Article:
TOKYO – Japanese Emperor Akihito may relinquish the throne in favor of his son and Crown Prince Naruhito on Jan. 1, 2019, Japanese media reported on Wednesday after the monarch expressed his desire to abdicate in August.
It is the first time that a precise date has been given after Akihito’s rare televised message where he announced his decision to abdicate, an unprecedented event in Japanese imperial history since the resignation of the Emperor Kokaku in 1817.
Japan will usher in a new era with the change of the monarch as each era represents the reign of the emperor during his ruling period: the current “heisie” or peace era began on Jan. 8, 1989, the day after Akihito’s father, former emperor Hirohito passed away.
The idea of using the natural passage of 2018 to 2019 will limit the impact (for example in administrative matters) of changing the name of the era, according to official sources reported by Kyodo news agency.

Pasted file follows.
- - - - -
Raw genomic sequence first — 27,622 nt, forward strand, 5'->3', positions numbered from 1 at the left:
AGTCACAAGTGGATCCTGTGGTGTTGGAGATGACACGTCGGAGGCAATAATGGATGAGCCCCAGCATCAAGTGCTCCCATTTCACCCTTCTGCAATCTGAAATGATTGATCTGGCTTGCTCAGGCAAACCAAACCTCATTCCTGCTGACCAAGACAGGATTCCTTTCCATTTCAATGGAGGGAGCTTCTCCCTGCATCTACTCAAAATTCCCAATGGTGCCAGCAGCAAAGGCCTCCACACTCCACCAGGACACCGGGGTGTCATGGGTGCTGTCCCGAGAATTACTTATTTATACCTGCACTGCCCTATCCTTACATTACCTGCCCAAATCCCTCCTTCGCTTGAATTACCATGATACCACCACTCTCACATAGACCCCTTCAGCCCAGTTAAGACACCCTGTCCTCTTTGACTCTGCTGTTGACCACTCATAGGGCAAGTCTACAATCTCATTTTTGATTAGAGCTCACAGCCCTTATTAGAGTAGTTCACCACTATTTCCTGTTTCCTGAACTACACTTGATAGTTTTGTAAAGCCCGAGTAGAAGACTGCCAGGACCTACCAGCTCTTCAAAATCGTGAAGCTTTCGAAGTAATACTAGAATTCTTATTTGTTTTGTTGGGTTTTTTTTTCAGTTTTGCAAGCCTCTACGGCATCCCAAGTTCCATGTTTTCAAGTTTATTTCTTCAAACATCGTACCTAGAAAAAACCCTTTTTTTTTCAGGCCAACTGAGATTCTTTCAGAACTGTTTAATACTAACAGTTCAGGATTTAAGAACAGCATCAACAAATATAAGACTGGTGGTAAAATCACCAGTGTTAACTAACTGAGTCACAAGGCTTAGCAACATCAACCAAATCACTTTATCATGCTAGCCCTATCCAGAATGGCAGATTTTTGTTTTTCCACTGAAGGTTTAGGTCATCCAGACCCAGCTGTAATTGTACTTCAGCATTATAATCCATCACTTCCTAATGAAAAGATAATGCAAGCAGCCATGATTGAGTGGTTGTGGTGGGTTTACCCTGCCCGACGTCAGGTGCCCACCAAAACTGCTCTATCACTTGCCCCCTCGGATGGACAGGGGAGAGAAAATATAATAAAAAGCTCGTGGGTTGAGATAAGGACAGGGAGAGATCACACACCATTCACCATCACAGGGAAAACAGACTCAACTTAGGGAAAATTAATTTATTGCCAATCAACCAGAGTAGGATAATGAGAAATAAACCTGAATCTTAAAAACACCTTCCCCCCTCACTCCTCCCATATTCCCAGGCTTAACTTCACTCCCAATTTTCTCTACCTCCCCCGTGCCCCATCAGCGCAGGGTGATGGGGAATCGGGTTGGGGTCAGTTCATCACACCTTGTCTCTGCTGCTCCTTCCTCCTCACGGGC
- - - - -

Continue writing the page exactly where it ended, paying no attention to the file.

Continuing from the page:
Since the emperor’s announcement, the government has begun to work on a special legislation that will allow Akihito to abdicate while still alive, which the present Constitution does not provide for.
Although the abdication was expected to take place in 2018, coinciding with the 30th year of the current era, sources said there was not enough time to prepare for the new legislation before this date.
The government is expected to present a special bill applying exclusively to Akihito’s abdication by the end of January, thus avoiding an amendment to the constitution, which is a very lengthy and complex procedure.
An experts panel, appointed by the government to collect proposals and manage the abdication process, is expected to present a report to the Parliament on Jan. 23.
Japanese government spokesperson Yoshihide Suga, however, refuted media reports and said in a press conference on Tuesday that no date has been fixed for the abdication and that the expert panel is focusing on how to alleviate the workload of the emperor.